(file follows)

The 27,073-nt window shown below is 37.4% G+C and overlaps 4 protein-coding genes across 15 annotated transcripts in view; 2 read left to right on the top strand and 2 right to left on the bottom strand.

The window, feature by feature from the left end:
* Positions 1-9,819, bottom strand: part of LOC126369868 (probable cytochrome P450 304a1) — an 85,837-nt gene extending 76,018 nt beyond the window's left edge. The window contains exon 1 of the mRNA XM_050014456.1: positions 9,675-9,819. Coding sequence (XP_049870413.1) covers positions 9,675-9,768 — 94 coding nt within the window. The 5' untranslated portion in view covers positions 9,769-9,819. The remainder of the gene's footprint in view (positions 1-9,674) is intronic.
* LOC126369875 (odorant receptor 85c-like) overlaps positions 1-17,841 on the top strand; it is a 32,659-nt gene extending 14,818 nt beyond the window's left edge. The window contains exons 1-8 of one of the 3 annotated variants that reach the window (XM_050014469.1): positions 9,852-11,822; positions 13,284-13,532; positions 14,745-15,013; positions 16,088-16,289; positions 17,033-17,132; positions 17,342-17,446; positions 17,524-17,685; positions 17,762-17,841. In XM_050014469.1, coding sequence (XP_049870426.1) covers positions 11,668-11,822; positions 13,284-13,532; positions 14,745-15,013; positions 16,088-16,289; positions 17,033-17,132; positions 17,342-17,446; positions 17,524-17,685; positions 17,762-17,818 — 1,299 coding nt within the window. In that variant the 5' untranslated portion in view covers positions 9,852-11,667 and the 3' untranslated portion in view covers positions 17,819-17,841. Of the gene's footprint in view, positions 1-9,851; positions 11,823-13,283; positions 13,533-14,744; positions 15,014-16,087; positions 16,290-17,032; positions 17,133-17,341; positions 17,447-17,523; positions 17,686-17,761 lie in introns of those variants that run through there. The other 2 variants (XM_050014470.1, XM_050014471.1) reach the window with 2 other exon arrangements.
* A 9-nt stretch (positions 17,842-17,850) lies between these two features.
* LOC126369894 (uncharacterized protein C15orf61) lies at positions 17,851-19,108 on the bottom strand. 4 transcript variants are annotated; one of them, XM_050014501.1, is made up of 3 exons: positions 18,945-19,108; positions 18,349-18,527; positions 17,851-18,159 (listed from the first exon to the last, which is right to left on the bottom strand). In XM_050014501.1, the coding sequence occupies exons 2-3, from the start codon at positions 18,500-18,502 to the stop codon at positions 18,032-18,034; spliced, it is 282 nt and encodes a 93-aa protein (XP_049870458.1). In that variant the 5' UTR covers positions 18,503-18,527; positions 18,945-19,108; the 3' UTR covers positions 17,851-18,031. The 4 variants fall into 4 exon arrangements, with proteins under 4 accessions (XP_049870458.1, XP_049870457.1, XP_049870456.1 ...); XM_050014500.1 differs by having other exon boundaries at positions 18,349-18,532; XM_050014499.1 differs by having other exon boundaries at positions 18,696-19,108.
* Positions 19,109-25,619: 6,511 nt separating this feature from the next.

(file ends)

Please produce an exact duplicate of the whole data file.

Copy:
The 27,073-nt window shown below is 37.4% G+C and overlaps 4 protein-coding genes across 15 annotated transcripts in view; 2 read left to right on the top strand and 2 right to left on the bottom strand.

The window, feature by feature from the left end:
* Positions 1-9,819, bottom strand: part of LOC126369868 (probable cytochrome P450 304a1) — an 85,837-nt gene extending 76,018 nt beyond the window's left edge. The window contains exon 1 of the mRNA XM_050014456.1: positions 9,675-9,819. Coding sequence (XP_049870413.1) covers positions 9,675-9,768 — 94 coding nt within the window. The 5' untranslated portion in view covers positions 9,769-9,819. The remainder of the gene's footprint in view (positions 1-9,674) is intronic.
* LOC126369875 (odorant receptor 85c-like) overlaps positions 1-17,841 on the top strand; it is a 32,659-nt gene extending 14,818 nt beyond the window's left edge. The window contains exons 1-8 of one of the 3 annotated variants that reach the window (XM_050014469.1): positions 9,852-11,822; positions 13,284-13,532; positions 14,745-15,013; positions 16,088-16,289; positions 17,033-17,132; positions 17,342-17,446; positions 17,524-17,685; positions 17,762-17,841. In XM_050014469.1, coding sequence (XP_049870426.1) covers positions 11,668-11,822; positions 13,284-13,532; positions 14,745-15,013; positions 16,088-16,289; positions 17,033-17,132; positions 17,342-17,446; positions 17,524-17,685; positions 17,762-17,818 — 1,299 coding nt within the window. In that variant the 5' untranslated portion in view covers positions 9,852-11,667 and the 3' untranslated portion in view covers positions 17,819-17,841. Of the gene's footprint in view, positions 1-9,851; positions 11,823-13,283; positions 13,533-14,744; positions 15,014-16,087; positions 16,290-17,032; positions 17,133-17,341; positions 17,447-17,523; positions 17,686-17,761 lie in introns of those variants that run through there. The other 2 variants (XM_050014470.1, XM_050014471.1) reach the window with 2 other exon arrangements.
* A 9-nt stretch (positions 17,842-17,850) lies between these two features.
* LOC126369894 (uncharacterized protein C15orf61) lies at positions 17,851-19,108 on the bottom strand. 4 transcript variants are annotated; one of them, XM_050014501.1, is made up of 3 exons: positions 18,945-19,108; positions 18,349-18,527; positions 17,851-18,159 (listed from the first exon to the last, which is right to left on the bottom strand). In XM_050014501.1, the coding sequence occupies exons 2-3, from the start codon at positions 18,500-18,502 to the stop codon at positions 18,032-18,034; spliced, it is 282 nt and encodes a 93-aa protein (XP_049870458.1). In that variant the 5' UTR covers positions 18,503-18,527; positions 18,945-19,108; the 3' UTR covers positions 17,851-18,031. The 4 variants fall into 4 exon arrangements, with proteins under 4 accessions (XP_049870458.1, XP_049870457.1, XP_049870456.1 ...); XM_050014500.1 differs by having other exon boundaries at positions 18,349-18,532; XM_050014499.1 differs by having other exon boundaries at positions 18,696-19,108.
* Positions 19,109-25,619: 6,511 nt separating this feature from the next.